Updated from 4:10 p.m. EDT

Stocks staged a stunning turnaround in the final hour of trade Wednesday, shrugging off soaring oil prices and a disappointing report on orders for durable goods that had earlier dragged the markets back near their lowest evels of the year.

The Dow Jones industrial Average swung to a gain of 31.93 points, or 0.32%, to 10,117.07; the S&P 500 finished with a fractional gain at 1095.42; and the Nasdaq Composite finished down 10.83 points, or 0.58%, to 1858.26. The 10-year note was trading up 7/32 to yield 4.59%, while the dollar was higher against the yen and roughly even with the euro.

Volume stayed moderate, with more than 1.5 billion shares trading on the New York Stock Exchange, where advancers and decliners were about even. On the Nasdaq, more than 1.8 billion shares changed hands, and decliners outnumbered advancers by about 3 to 2.

The late-session bounce off Monday's lows in the Nasdaq and S&P 500 lent credence to a weekly research note published earlier by Merrill Lynch that hinted of a technical bottom forming in the market.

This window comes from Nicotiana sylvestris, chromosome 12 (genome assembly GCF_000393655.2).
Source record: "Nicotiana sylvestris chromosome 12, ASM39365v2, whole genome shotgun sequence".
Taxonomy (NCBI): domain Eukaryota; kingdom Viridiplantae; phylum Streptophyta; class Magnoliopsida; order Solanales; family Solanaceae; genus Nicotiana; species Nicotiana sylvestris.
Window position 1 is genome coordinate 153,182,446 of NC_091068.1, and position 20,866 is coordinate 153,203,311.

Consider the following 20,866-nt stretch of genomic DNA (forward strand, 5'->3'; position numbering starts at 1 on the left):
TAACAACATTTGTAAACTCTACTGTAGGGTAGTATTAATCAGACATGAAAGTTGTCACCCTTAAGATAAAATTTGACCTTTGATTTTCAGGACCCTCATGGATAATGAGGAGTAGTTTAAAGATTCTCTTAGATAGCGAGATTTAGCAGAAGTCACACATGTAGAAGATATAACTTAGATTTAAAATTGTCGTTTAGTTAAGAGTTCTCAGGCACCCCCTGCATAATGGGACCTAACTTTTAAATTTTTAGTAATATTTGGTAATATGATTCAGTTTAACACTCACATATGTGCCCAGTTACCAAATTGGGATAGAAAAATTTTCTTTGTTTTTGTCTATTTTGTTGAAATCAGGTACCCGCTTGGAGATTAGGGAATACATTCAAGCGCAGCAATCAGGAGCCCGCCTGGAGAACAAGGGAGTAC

"Now that the market's narrow, dull trading range pattern of recent months has been widely recognized and discussed, it is likely approaching an ending," wrote Richard McCabe, chief market analyst with Merrill. "Momentum indicators are not fully oversold yet, so some additional downside testing may be required in the next week or two to further improve these indicators prior to the start of a durable new phase of advance."

Mark Arbeter, chief technical analyst with Standard & Poor's, took a more cynical view in a note published Wednesday. "The recent market action is reminiscent of a bear market," he wrote. "Positive fundamental news has been met by selling. The slide in the indices is interrupted occasionally by short-covering rallies that do not generate any follow-through. The abundance of oversold readings over the last couple of months have led to only short-term recoveries, and many stocks that were holding up technically have broken down, providing few places to hide."